Obtaining certification means that you’ve been tested and qualified by a professional organization to have mastered a certain set of skills or a unique specialization (such as energy and environmental design). For interior designers, the National Council for Interior Design Qualification (NCIDQ) is an industry standard for the field; while Certified Interior Decorators International (CID) is a recognized professional membership organization and certifying body for interior decorators. Still, there are many others to consider. For more on this topic, view the ultimate guide to interior design certification.

In addition to national or professional organizations, about half of U.S. states provide the opportunity to become a certified or licensed interior designer, according to each state’s laws and standards. Though no state requires a license, in several states, Washington, D.C. and Puerto Rico, you must be registered to work unsupervised in commercial spaces. Learn more about whether you need to be licensed to be an interior designer in your state.

Interior Designer vs. Interior Decorator Salary

Given the range of educational and career paths—working for yourself, for a large or small firm, or in a specific niche or specialization, as well considering the rates in your local market—interior designer vs. interior salaries can vary. 

According to the Bureau of Labor Statistics (BLS), interior designers in the United States earn $57,060 per year median pay (or the equivalent of $27.43 per hour). Again this can vary based on your location and education. Owning your own interior design business, however, can be a great path to increasing your salary—for instance, 64% of owners surveyed by Houzz reported earning more than $100,000 in business revenue in 2021.

While the BLS doesn’t provide data on the salary for interior decorators, specifically, PayScale states that the median hourly rate for decorators in the U.S. is $24.74 (or around $51,460 per year).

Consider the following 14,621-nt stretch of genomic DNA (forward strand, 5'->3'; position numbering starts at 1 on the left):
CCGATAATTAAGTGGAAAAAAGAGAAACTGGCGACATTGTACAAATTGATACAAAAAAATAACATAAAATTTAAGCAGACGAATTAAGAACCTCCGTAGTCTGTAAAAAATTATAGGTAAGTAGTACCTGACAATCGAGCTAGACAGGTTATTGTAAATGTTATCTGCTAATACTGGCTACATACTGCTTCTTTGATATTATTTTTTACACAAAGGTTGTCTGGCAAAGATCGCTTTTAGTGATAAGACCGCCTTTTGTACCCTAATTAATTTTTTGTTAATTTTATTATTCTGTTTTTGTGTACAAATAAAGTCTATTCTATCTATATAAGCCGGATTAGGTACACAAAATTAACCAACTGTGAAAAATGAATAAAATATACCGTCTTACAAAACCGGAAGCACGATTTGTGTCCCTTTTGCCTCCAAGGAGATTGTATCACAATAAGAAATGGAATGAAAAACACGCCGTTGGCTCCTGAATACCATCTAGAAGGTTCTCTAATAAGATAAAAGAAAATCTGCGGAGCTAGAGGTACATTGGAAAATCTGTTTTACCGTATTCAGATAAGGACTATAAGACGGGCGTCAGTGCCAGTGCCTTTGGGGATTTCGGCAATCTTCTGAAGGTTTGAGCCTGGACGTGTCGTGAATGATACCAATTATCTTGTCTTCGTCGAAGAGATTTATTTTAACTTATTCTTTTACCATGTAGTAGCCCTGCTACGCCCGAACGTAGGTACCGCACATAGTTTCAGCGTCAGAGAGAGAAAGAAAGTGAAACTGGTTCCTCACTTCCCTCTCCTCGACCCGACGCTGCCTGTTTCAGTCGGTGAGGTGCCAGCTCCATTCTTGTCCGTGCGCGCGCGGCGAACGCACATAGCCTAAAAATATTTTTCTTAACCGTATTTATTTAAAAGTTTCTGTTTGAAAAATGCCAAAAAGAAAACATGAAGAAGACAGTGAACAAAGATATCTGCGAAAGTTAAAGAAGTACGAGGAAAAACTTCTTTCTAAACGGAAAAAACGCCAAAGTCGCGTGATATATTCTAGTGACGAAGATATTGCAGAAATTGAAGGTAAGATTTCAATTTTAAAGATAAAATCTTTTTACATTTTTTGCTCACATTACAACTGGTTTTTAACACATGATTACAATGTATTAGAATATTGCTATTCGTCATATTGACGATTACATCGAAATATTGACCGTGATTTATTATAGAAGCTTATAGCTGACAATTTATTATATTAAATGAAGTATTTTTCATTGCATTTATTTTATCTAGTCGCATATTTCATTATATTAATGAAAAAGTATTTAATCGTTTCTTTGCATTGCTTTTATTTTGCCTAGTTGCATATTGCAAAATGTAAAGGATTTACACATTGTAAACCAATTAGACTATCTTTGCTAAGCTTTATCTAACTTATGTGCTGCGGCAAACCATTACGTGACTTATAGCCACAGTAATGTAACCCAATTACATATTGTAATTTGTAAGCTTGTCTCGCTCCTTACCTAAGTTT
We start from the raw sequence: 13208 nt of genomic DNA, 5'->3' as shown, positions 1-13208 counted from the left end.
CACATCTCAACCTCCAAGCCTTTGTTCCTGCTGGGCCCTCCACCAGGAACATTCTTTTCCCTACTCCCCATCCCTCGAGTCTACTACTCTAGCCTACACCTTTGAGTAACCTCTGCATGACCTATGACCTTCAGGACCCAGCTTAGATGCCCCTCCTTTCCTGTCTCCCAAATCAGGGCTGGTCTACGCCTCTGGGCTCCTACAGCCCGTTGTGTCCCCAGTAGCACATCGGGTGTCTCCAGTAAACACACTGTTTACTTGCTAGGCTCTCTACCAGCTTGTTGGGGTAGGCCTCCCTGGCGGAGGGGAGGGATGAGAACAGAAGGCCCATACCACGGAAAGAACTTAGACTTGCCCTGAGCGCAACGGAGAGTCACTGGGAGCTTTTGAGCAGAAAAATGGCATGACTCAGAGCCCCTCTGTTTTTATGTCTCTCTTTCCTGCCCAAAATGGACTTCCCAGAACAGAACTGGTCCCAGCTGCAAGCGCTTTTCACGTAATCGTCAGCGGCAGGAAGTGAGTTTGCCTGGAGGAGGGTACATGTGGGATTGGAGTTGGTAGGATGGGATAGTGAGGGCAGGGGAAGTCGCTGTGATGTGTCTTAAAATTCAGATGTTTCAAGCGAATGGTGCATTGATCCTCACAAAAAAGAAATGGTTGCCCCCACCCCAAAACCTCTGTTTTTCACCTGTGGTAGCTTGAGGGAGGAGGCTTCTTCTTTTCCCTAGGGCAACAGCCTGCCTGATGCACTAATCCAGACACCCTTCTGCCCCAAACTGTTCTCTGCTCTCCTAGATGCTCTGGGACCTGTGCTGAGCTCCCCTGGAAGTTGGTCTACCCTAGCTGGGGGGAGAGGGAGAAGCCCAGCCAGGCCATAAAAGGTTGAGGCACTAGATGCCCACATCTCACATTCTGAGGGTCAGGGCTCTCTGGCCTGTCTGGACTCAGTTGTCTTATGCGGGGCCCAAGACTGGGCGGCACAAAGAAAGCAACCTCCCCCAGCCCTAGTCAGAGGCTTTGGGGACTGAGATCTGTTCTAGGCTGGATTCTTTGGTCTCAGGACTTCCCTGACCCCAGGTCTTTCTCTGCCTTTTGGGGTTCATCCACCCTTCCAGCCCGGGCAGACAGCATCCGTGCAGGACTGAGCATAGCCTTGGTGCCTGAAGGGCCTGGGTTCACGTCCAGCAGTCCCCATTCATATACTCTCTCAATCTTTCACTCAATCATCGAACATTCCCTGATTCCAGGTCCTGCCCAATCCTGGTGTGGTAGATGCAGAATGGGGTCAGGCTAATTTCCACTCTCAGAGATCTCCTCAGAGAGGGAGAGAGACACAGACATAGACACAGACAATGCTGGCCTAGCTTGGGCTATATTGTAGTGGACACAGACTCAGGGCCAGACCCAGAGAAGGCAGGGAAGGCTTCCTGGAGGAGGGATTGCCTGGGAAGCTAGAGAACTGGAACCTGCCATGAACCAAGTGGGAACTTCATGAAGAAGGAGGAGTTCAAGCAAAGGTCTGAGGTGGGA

Get more information on interior design salaries.

Interior Designer vs. Decorator: Who Do They Work With?

Whether you’re an interior designer or an interior decorator, you will likely work directly with clients, however to what degree will vary. For instance, if you’re an interior decorator who’s been hired by or is collaborating with an interior designer, you may work with clients a bit less or not at all as the designer will be the key point person for clients. Given the scope of the project, designers may also work with architects, general contractors, electricians, plumbers, lightning experts, vendors and others—essentially any collaborator contributing to the final design. 

In addition to working with clients, interior decorators may also work with vendors in obtaining their materials, furnishings and decor. If you’re working on a photo shoot, retail or commercial space as an interior designer you might also work with fellow creative collaborators such as photographers or creative directors. 

Can You Be Both an Interior Designer and Decorator?

The short answer is yes: many interior designers also consider themselves interior decorators as the aesthetic decoration of a space is an essential part of what interior designers do. However, not all interior decorators have the required skills (as outlined above) to be interior designers. 

What’s the Difference Between an Interior Designer vs. Interior Stylist?

It’s important to note that (like interior design and decorating) being an interior designer vs. interior stylist are also two different roles—though interior designers can also be stylists. Styling is often the last phase of an interior design project concerning pulling the final look together and adding the finishing touches, such as item placement or adding additional pieces as needed. Interior stylists can also be employed in the commercial and retail space working on store, window or event displays and on photoshoots. 


You’re now equipped with the knowledge to help determine your career path as an interior designer or decorator. Whichever profession you choose, you’ll be in a rewarding and dynamic career that enables you to use your creativity and aesthetic talents to enhance interior spaces for clients.